• There are numerous benefits to ProBiota 12 capsules beyond treating lactose intolerance:
    • improved digestion of foods overall
    • improved local gut immunity
    • decreased food intolerances and food allergies
    • candida and yeast diminished significantly
    • healthy bowel movements
    • improved breath
    • improved skin

If one ingests billions, not millions but billions, of these lactase-producing beneficial bacteria, then symptoms of lactose intolerance disappear.

However, there must be a balance of other beneficial bacteria and not just lactase-producing bacteria. Any one bacteria, even if beneficial, is no longer beneficial if it over-populates the small intestine. In order to prevent over-population and maintain lactase-producing bacteria, a probiotic formula must consist of multiple specials of bacteria. Multiple species of bacteria, taken in high amounts, keep each other in balance and prevent any one strain of bacteria from over-populating and causing undesired effects.

I did not think this was an important point until I worked with a boy with Autism.

I performed a laboratory test and found he was very high in lactic acid. The boy was high in lactic acid as his father was giving his Autistic son high potency lactobacillus bacteria. My medical training and numerous research articles show that giving children with autism probiotics is beneficial; however, the research failed to state that probiotics are beneficial when they contain multiple strains. 

I instructed the father to no longer provide lactobacillus to his son and instead prescribed Saccharomyces boulardii, which is a beneficial yeast. The boys lactic acid levels dropped significantly. Once the boys lactic acid levels return to normal, he will be put on ProBiota 12.

A word of caution about probiotics: There are numerous probiotics available claiming effectiveness and high potency. The problem is the potency and purity are not laboratory tested after manufacturing or pasteurization. Thus, after the probiotic sits on store shelves or is transported improperly, the purity and effectiveness no longer exists.

A quality probiotic should have these features in order to be effective:

  • contain a prebiotic which is necessary for probiotics to develop and reproduce
  • have protection against stomach acid so they are not destroyed upon swallowing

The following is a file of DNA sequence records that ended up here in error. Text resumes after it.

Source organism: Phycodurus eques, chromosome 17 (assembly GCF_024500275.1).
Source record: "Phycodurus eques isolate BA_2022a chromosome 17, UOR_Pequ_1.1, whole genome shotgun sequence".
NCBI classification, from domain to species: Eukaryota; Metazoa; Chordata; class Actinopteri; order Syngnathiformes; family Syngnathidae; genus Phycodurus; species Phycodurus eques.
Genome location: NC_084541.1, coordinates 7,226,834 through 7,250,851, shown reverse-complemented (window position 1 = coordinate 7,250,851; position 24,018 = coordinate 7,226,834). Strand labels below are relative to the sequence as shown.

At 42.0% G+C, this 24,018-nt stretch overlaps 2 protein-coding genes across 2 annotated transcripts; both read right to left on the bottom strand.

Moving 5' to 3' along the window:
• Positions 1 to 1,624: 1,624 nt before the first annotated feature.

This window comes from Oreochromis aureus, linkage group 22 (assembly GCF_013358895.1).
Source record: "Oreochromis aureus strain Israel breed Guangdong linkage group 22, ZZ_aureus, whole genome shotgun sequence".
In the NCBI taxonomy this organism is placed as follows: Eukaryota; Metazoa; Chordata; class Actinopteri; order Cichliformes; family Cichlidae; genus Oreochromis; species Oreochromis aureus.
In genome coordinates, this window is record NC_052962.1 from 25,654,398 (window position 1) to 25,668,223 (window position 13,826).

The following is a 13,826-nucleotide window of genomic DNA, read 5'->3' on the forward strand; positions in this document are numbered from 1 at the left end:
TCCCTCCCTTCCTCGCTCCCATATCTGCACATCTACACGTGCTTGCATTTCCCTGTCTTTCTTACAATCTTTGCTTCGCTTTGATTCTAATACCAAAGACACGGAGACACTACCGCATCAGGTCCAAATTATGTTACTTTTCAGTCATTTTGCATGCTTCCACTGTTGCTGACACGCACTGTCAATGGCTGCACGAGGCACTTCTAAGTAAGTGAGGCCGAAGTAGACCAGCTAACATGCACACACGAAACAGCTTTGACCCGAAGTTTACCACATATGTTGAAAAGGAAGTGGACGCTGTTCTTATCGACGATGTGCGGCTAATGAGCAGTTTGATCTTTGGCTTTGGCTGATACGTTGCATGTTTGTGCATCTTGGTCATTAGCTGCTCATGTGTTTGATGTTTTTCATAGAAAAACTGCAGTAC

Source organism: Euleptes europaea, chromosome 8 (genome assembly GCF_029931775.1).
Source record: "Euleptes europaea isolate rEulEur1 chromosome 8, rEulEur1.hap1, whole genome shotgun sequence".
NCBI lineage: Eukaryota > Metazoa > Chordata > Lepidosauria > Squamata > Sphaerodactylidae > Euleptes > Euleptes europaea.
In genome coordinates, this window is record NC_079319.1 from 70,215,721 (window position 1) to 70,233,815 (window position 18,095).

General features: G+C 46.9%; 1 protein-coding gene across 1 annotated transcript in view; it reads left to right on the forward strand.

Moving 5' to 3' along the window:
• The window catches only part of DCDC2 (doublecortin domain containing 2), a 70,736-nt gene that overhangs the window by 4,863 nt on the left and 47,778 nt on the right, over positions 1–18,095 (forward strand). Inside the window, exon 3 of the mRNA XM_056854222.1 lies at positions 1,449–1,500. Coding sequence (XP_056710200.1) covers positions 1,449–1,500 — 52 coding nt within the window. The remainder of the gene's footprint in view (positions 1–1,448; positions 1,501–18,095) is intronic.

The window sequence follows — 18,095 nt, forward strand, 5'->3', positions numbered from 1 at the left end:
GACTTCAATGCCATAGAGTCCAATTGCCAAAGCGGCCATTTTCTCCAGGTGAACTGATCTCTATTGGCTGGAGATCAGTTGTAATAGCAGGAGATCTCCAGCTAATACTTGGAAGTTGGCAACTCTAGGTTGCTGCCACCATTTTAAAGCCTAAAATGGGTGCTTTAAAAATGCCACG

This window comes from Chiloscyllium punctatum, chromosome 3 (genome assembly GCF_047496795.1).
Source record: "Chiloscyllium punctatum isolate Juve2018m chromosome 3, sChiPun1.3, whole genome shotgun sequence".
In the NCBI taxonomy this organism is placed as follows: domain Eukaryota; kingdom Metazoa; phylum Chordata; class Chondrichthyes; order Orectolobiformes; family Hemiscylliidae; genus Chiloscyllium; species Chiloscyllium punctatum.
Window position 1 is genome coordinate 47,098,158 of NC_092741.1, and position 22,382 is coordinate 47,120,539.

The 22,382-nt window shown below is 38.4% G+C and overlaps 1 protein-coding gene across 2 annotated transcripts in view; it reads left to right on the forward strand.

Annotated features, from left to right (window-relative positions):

• have enough strains to balance each other out so there is not any one dominant strain causing symptoms
  • have billions and billions of beneficial bacteria so they can effectively implant themselves on the intestinal walls and compete against harmful bacteria.
  • be laboratory tested to see if harmful strains have 'polluted' the supplement

ProBiota 12 has all these features.

In closing, I have to bring up a very important and essential point.

If treating lactose intolerance does not improve symptoms of diarrhea, constipation, headache, nausea, then you may not have lactose intolerance.

Instead, you may have a dairy intolerance. It may be necessary to completely avoid dairy products.

Common symptoms of intolerance or allergy to dairy are: 3

  • chronic or recurring ear problems, especially in children
  • wheezing
  • eczema
  • constipation
  • headaches
  • restless legs
  • muscle aches
  • 'growing pains'
  • coughing
  • fatigue
  • depression
  • stiff joints
  • inability to think clearly
  • irritability immediately or within 2 hours of eating dairy products
  • bed-wetting
  • throat sounds
  • chronic sinusitis or clear discharge from the nose
  • post-nasal drip
  • chronic sinus congestion
  • absolute love or addiction to every dairy product

If any of these symptoms are present, it is recommended to avoid all dairy products for at least 5 days but 2 weeks is ideal. Complete avoidance is essential. At the end of the two week period, eat a dairy product with each meal for the day. Keep note of symptoms which appear. If symptoms are present after the first meal containing dairy, there is no need to continue ingesting dairy, nor is it recommended.

If symptoms do appear after eliminating dairy, then avoid dairy products for 6 months. After 6 months, another attempt may be taken. If no symptoms appear after eating dairy products, then you are not as sensitive to dairy as you used to be. Eating dairy is OK to begin again but only every 4 days. If dairy products are eaten more frequently than in one meal every 4 days, symptoms will occur once again and complete avoidance for 6 months will be the only way to reduce symptoms.  Make sure to keep track when it is OK to eat dairy or have a day of the week where it is OK to eat dairy - such as Sunday or Tuesday.

For those needing assistance with Food Rotation and eliminating dairy, I highly recommendDr Sally Rockwell. She has some great resources to help people easily rotate foods.

With the above dietary modifications and supplement recommendations, I am confident your lactose intolerance will improve significantly or disappear altogether.

Should you have further questions or comments about Lactose Intolerance, please post them here.

Do let me know how you are doing in a few weeks after trying the suggestions and products above. I love feedback and it helps others know that natural medicine works!

In health,

Dr Ben

 

 

Resources about Lactose Intolerance:

 

  1. WrongDiagnosis.com has a great comprehensive article on Lactose Intolerance
  2. Wikipedia.com - Lactase
  3. Is this your Child?, by Doris Rapp, MD